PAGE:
Julia Finn (Labor Party)

  • I was delighted to win Granville for NSW Labor in the 2019 and 2015 state elections. I am currently the Shadow Minister for Sport and Shadow Minister for Youth in Chris Minns’ Shadow Cabinet.
  • Previously I served as Councillor and Lord Mayor on the former Parramatta City Council from 1999-2016. As a Councillor, I advocated for our community ensuring we get our fair share and I fought to retain local services such as Council run childcare centres and local pools.
  • One of the great strengths of our area is the cultural diversity of residents. Most people were born overseas or have one/both parents born overseas and this means our multicultural area benefits from a wide range of backgrounds and experiences.
  • Over the years I have enjoyed staying in touch with members of Parraparents and having the opportunity to hear directly from parents about local concerns.

Charbel Saad (Independent)

  • I came to Australia in 1994 and have been living in the Merrylands/Guildford area for the past 29 years.
  • The Granville district is an incredible, close-knit multicultural community, with hardworking families contributing daily to this wonderful land. I have many friends and relatives from so many backgrounds, and we all share similar upbringings, including cultural values, so in many ways it feels like home away from home.
  • I studied, worked, volunteered, played sports, etc…, and I would not change my wonderful experiences for the world.

Janet Castle (The Greens)

  • [yet to provide answer]

John Hadchiti (Liberal Democrats)

  • [yet to provide answer]

Anm Masum (Liberal Party)

  • [yet to provide answer]

2What are 3 things people might not know about you?

Rohan Laxmanalal (Animal Justice Party)

  1. I have run as a State candidate twice (2019 Granville, 2022 Strathfield by-election) and a Federal candidate twice (2019 Reid, 2022 Parramatta)
  2. I am a twin.
  3. I have not consumed meat, dairy, eggs or fish in nearly 5 years.

Julia Finn (Labor Party)

  • I have lived in the Parramatta area for almost 30 years with my husband Leigh and our favourite park for running/walking is Parramatta Park. Our dog Knox recently passed away but we now have puppy Hugo in our home.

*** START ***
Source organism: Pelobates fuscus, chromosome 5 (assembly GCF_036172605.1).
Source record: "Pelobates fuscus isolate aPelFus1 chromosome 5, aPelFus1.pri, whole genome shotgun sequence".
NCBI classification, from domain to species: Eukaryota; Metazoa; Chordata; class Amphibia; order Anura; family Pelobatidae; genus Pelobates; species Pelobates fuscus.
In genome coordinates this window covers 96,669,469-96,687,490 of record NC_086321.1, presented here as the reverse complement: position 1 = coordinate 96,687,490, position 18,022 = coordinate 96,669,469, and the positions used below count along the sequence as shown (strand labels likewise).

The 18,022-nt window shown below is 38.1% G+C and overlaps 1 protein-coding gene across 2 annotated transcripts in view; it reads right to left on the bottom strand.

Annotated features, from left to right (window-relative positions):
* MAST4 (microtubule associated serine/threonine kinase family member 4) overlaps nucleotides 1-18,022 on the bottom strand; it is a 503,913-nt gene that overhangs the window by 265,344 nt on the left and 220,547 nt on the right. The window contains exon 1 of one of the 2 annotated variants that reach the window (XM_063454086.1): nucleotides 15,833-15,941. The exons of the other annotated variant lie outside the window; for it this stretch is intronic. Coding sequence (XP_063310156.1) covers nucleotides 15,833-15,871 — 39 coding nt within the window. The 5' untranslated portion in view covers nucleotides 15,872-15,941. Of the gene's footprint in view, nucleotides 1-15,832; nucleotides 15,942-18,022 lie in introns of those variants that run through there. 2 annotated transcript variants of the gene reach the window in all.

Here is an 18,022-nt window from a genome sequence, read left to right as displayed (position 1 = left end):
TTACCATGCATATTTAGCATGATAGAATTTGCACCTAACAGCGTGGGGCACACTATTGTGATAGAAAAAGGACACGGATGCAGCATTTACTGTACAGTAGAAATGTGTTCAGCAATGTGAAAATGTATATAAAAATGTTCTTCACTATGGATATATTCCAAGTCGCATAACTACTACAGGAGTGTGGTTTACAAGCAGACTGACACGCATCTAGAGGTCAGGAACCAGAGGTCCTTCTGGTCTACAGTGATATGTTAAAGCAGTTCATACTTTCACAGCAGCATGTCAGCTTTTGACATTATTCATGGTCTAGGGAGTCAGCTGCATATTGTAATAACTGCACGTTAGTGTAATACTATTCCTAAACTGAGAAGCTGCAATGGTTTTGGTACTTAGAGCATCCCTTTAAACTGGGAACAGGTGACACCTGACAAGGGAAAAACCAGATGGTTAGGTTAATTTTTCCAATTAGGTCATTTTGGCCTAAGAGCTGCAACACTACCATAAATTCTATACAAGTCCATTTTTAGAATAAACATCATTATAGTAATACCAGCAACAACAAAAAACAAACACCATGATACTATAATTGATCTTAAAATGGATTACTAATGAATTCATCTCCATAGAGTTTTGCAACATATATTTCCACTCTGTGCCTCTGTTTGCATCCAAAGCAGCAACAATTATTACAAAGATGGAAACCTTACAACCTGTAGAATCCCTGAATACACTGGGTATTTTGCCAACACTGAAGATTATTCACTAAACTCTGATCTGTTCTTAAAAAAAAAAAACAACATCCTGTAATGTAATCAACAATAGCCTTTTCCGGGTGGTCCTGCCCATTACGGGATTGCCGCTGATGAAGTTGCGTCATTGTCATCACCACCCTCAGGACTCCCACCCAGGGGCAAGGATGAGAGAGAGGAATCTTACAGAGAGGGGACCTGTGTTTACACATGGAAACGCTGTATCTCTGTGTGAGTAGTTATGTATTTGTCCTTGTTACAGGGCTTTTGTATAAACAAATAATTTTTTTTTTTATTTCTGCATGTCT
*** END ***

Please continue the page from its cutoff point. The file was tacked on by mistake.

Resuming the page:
• I graduated with Master of Social Science (International Development), Master of Environmental Studies and Bachelor of Arts. I was employed in senior roles in the Motor Accidents Authority, Transport for NSW, Housing NSW and the Department of Water and Energy.
  • My favourite colour is yellow, my favourite food is Indian food and my favourite leisure activity is photography.

Charbel Saad (Independent)

  • I have a bachelor of Medical Science degree
  • I am a Justice of the Peace
  • I read, speak, write and understand up to 4 languages

Janet Castle (The Greens)

  • [yet to provide answer]

John Hadchiti (Liberal Democrats)

  • [yet to provide answer]

Anm Masum (Liberal Party)

  • [yet to provide answer]

3What have you already achieved for/ in the electorate?

Rohan Laxmanalal (Animal Justice Party)

Julia Finn (Labor Party)

  • Over the last eight years I fought for a major safety upgrade to the Church St off-ramp after the reintroduced M4 toll caused endless traffic and safety problems as motorists exited the M4 in droves, avoiding the toll.
  • I lobbied for several years for Service NSW to re-open in Merrylands after the motor registry closed in 2016.
  • We fought to keep Wenty pool open three times and we won. Local people made their voice heard when they overwhelming voted to keep local pools open in the 2017 referendum after the attempts by the Liberal-appointed Administrator of Cumberland Council to close the pool and the demolition of Parramatta War Memorial Pool by the Liberal NSW Government.